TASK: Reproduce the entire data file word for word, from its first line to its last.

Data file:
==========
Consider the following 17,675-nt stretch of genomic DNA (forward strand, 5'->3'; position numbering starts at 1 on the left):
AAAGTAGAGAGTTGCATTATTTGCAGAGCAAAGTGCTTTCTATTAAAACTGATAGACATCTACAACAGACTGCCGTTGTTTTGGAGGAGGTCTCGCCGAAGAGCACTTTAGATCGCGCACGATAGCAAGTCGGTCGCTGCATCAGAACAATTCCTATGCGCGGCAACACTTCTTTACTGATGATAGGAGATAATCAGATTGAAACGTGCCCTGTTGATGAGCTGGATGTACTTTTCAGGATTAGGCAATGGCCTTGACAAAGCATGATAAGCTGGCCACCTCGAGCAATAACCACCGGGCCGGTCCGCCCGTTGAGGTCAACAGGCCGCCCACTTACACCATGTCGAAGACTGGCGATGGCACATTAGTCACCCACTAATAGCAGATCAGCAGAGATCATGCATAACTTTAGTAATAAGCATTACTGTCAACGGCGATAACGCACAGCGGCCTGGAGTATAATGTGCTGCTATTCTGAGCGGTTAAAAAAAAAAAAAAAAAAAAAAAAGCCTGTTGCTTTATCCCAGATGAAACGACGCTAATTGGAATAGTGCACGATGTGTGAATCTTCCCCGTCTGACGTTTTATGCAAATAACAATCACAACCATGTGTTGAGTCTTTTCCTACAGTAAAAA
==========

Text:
Consider the following 17,675-nt stretch of genomic DNA (forward strand, 5'->3'; position numbering starts at 1 on the left):
AAAGTAGAGAGTTGCATTATTTGCAGAGCAAAGTGCTTTCTATTAAAACTGATAGACATCTACAACAGACTGCCGTTGTTTTGGAGGAGGTCTCGCCGAAGAGCACTTTAGATCGCGCACGATAGCAAGTCGGTCGCTGCATCAGAACAATTCCTATGCGCGGCAACACTTCTTTACTGATGATAGGAGATAATCAGATTGAAACGTGCCCTGTTGATGAGCTGGATGTACTTTTCAGGATTAGGCAATGGCCTTGACAAAGCATGATAAGCTGGCCACCTCGAGCAATAACCACCGGGCCGGTCCGCCCGTTGAGGTCAACAGGCCGCCCACTTACACCATGTCGAAGACTGGCGATGGCACATTAGTCACCCACTAATAGCAGATCAGCAGAGATCATGCATAACTTTAGTAATAAGCATTACTGTCAACGGCGATAACGCACAGCGGCCTGGAGTATAATGTGCTGCTATTCTGAGCGGTTAAAAAAAAAAAAAAAAAAAAAAAAGCCTGTTGCTTTATCCCAGATGAAACGACGCTAATTGGAATAGTGCACGATGTGTGAATCTTCCCCGTCTGACGTTTTATGCAAATAACAATCACAACCATGTGTTGAGTCTTTTCCTACAGTAAAAA